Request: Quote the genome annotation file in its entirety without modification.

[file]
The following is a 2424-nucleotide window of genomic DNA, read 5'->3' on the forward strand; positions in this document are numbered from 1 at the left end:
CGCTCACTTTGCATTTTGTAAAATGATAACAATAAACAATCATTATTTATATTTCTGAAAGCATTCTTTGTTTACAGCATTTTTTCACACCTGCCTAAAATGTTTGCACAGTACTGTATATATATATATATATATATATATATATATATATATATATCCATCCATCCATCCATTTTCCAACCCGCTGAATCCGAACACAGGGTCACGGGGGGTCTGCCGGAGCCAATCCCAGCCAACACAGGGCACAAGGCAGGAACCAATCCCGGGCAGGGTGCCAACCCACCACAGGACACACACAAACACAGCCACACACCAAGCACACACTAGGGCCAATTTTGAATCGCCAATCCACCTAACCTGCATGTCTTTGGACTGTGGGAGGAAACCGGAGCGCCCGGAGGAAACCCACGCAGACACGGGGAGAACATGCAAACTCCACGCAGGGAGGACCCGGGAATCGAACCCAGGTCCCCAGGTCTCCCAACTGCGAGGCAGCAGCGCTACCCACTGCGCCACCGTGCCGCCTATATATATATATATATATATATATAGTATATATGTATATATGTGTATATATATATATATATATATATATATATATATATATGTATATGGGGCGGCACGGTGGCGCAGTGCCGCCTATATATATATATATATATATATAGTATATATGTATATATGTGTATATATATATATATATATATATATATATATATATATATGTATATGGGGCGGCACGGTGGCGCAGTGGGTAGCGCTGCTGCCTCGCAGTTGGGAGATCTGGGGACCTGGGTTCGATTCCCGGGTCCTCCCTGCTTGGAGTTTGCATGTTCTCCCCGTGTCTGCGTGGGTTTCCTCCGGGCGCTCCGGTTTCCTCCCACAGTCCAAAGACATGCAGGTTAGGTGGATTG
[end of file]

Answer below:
The following is a 2424-nucleotide window of genomic DNA, read 5'->3' on the forward strand; positions in this document are numbered from 1 at the left end:
CGCTCACTTTGCATTTTGTAAAATGATAACAATAAACAATCATTATTTATATTTCTGAAAGCATTCTTTGTTTACAGCATTTTTTCACACCTGCCTAAAATGTTTGCACAGTACTGTATATATATATATATATATATATATATATATATATATATATCCATCCATCCATCCATTTTCCAACCCGCTGAATCCGAACACAGGGTCACGGGGGGTCTGCCGGAGCCAATCCCAGCCAACACAGGGCACAAGGCAGGAACCAATCCCGGGCAGGGTGCCAACCCACCACAGGACACACACAAACACAGCCACACACCAAGCACACACTAGGGCCAATTTTGAATCGCCAATCCACCTAACCTGCATGTCTTTGGACTGTGGGAGGAAACCGGAGCGCCCGGAGGAAACCCACGCAGACACGGGGAGAACATGCAAACTCCACGCAGGGAGGACCCGGGAATCGAACCCAGGTCCCCAGGTCTCCCAACTGCGAGGCAGCAGCGCTACCCACTGCGCCACCGTGCCGCCTATATATATATATATATATATATATAGTATATATGTATATATGTGTATATATATATATATATATATATATATATATATATATGTATATGGGGCGGCACGGTGGCGCAGTGCCGCCTATATATATATATATATATATATAGTATATATGTATATATGTGTATATATATATATATATATATATATATATATATATATATGTATATGGGGCGGCACGGTGGCGCAGTGGGTAGCGCTGCTGCCTCGCAGTTGGGAGATCTGGGGACCTGGGTTCGATTCCCGGGTCCTCCCTGCTTGGAGTTTGCATGTTCTCCCCGTGTCTGCGTGGGTTTCCTCCGGGCGCTCCGGTTTCCTCCCACAGTCCAAAGACATGCAGGTTAGGTGGATTG